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29 Aug

Amdahl's Law and the Theory of Constraints

Originally borrowed from the domain of parallel computing, Amdahl's law states that "the overall performance improvement gained by optimizing a single part of a system is limited by the fraction of time that the improved part is actually used."

For example, let's say you have a computer program that needs 20 hours to complete on a single processor. To speed up the process, you decide to add multiple processors to parallelize the work and run the program in less time.

But you realize that a one-hour portion of the program cannot be parallelized.

Therefore, you can only parallelize the remaining 19 hours of execution time. And regardless of how many processors you devote to a parallelized execution of this program, the minimum execution time cannot be less than one hour.

Hence, the theoretical speedup is limited to at most 20 times the performance of a single processor — from 20 hours to approaching an hour.

This is closely related to the Theory of Constraints, which hinges on two fundamental assertions or statements:

1. Every system has one bottleneck tighter than all the others, in the same way a chain has only one weakest link.

2. The performance of the system as a whole is limited by the output of the tightest bottleneck or most limiting constraint.

What is the constraint preventing Rameshwaram Cafe in Bengaluru from serving more customers?

It could be the time it takes for the batter to ferment. It could be the number of gas stoves they have. It could be the number of chefs working at any given point of time. It could be the amount of payments they can accept per hour. It's not easy to say. But there is a constraint, otherwise there would never be a queue of people waiting outside the cafe on a Sunday morning.

Let's say the biggest constraint for Rameshwaram Cafe is the number of gas stoves they have.

The Theory of Constraints states that no matter what the cafe does, unless it increases its number of gas stoves, it won't be able to serve more customers per hour.

In fact, if it tries to improve everything else in the process chain, it will only lead to more traffic at the bottleneck. If it increases the number of chefs on its payroll, they will simply prepare all the raw ingredients and then wait to get access to a stove.

Now, this might not be the perfect representation of how a restaurant process chain works, but you get the point. If the cafe decides to speed up its payments system, it will only result in more customers waiting for their order, leading to a crowd and worsening the experience for everyone.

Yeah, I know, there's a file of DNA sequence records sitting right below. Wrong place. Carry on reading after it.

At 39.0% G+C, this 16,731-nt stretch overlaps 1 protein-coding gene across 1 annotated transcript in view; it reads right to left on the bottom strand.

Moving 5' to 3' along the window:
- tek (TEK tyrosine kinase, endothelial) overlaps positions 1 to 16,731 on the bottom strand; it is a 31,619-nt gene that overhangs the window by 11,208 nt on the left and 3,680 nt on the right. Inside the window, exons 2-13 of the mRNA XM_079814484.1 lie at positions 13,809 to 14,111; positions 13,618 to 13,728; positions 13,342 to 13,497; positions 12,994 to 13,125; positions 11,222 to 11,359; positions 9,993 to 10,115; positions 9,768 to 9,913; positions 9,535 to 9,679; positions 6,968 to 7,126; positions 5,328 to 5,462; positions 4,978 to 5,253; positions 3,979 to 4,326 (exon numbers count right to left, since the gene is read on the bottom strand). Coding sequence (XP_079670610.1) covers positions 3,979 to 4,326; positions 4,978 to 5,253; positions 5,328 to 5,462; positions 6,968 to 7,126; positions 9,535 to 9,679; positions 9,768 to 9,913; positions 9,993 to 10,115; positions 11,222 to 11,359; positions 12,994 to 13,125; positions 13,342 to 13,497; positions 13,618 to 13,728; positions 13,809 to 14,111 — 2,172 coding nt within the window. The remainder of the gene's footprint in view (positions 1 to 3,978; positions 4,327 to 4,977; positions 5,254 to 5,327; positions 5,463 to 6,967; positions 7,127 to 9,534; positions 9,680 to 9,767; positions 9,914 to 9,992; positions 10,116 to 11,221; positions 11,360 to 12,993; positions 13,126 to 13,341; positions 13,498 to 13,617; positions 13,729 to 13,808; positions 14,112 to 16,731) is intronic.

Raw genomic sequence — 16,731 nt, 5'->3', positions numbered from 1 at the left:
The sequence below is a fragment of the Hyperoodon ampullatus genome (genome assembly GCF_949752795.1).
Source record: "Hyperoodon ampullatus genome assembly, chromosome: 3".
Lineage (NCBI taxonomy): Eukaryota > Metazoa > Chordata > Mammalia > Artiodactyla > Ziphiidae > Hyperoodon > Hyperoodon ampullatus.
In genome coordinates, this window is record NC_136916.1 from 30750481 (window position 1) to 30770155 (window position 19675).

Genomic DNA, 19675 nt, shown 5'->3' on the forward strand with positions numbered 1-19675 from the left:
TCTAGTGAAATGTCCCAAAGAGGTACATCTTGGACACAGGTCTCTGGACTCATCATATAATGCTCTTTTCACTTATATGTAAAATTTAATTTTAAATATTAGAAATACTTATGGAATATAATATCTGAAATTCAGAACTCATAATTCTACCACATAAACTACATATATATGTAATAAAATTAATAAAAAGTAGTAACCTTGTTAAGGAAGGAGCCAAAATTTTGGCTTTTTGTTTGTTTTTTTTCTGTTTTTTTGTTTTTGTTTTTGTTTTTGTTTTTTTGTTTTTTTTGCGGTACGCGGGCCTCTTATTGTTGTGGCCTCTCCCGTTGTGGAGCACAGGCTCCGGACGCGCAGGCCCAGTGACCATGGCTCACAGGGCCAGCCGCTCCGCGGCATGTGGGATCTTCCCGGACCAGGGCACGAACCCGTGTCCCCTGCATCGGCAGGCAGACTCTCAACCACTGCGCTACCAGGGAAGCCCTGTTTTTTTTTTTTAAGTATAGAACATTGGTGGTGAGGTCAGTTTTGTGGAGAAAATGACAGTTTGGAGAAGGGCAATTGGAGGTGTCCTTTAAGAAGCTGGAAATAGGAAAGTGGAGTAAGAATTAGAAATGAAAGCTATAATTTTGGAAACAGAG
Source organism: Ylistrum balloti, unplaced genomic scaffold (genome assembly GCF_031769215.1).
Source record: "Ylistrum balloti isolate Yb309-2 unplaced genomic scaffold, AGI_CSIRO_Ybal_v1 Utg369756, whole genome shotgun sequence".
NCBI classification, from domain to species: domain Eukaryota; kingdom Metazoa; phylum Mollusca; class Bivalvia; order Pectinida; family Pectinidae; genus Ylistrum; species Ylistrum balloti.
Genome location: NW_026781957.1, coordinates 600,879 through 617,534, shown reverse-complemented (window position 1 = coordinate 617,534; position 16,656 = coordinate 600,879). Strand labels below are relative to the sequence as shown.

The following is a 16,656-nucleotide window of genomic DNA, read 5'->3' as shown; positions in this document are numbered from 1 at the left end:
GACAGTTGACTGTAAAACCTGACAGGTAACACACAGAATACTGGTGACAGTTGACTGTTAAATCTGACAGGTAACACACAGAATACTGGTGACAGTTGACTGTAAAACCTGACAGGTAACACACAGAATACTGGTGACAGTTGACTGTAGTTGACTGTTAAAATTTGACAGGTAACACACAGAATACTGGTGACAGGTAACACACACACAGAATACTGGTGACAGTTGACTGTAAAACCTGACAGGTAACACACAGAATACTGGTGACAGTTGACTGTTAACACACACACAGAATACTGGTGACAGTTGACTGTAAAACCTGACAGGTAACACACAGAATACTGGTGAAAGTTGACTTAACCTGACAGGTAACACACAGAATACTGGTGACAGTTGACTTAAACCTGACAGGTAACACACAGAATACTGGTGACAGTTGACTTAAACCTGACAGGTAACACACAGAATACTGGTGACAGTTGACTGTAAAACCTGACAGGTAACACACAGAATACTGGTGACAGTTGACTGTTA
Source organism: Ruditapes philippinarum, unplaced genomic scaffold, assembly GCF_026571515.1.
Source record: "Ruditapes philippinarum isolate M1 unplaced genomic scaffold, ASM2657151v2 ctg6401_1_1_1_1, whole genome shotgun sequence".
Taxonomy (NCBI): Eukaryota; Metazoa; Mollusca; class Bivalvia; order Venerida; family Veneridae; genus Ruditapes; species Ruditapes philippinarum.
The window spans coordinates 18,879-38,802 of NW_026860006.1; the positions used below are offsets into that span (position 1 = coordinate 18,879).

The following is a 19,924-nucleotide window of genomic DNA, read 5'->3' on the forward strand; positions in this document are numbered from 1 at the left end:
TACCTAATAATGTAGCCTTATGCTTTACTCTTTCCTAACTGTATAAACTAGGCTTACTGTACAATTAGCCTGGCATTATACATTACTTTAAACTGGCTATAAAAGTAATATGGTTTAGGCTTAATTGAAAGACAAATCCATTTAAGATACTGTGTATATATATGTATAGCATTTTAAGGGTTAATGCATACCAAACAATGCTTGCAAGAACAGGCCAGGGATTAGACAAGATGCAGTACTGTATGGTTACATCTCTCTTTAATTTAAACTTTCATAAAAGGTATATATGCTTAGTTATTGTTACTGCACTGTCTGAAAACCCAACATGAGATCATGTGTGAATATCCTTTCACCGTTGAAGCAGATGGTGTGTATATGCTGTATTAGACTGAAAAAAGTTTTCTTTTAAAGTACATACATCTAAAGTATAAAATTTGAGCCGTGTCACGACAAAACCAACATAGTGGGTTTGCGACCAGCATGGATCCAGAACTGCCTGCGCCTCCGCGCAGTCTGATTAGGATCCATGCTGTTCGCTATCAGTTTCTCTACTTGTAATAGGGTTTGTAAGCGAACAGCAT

So, the only way Rameshwaram Cafe can improve the overall performance of the system is to improve the output at the bottleneck: increase the number of stoves. Any other improvements in efficiency made anywhere in the system will only lead to higher stress felt at the bottleneck.

You can also think about the Theory of Constraints when thinking about optimizing your marketing funnel.

If the major bottleneck in your funnel is at the conversion stage, it does not matter how many ads you run for awareness at the top of the funnel. It will only make things worse for your sales team down the funnel as they will now have to handle more prospects, consequently worsening the quality of consultation and service they can offer.

Apply this to any system, including upskilling and career growth.

If the biggest constraint in your system is that of courage and taking action, no amount of additional books you read or courses you take is going to help. All additional consumption will only confuse you more and lead to analysis paralysis.

When it comes to productivity, the things you spend the most time on in your workflow is your major bottleneck or constraint. If it takes you two hours to reach office and it's mandatory to go to office, no matter how hard you try to make your work efficient, you cannot work less than 20 hours a week (4 hours per day x 5 days a week). So the best thing you can do for work-life balance then is reduce the time you spend commuting.

Think about why it's so hard for food and grocery delivery businesses to be profitable as well.

The biggest constraint is needing a person to carry the package, travel to your address, and deliver it to you.

Hence, if the ticket size, i.e., the average order value per order is low, it’s hard for a delivery business to make a profit because there is no way around the fixed delivery cost, even at scale. Every customer still has to be delivered the product individually, which involves fixed fuel and travel costs.

A D2C/Delivery business can only become profitable if the average order value is high, which then allows the business to have enough margins to absorb the cost of delivery. Examples of such D2C businesses are cosmetics, jewelry, and expensive tech. The product size is small, which means it costs less to deliver — while the product price is large, which allows for higher margins to accommodate the fixed delivery cost.

So, unless that fixed delivery cost can be reduced or average order value increased sufficiently to have good margins, there's nothing one can do to increase the profitability of the system.


Identify the biggest constraint. Work on relaxing that constraint first, before anything else. Because any other optimizations in the system will not help increase performance. In fact, they might actually reduce it.

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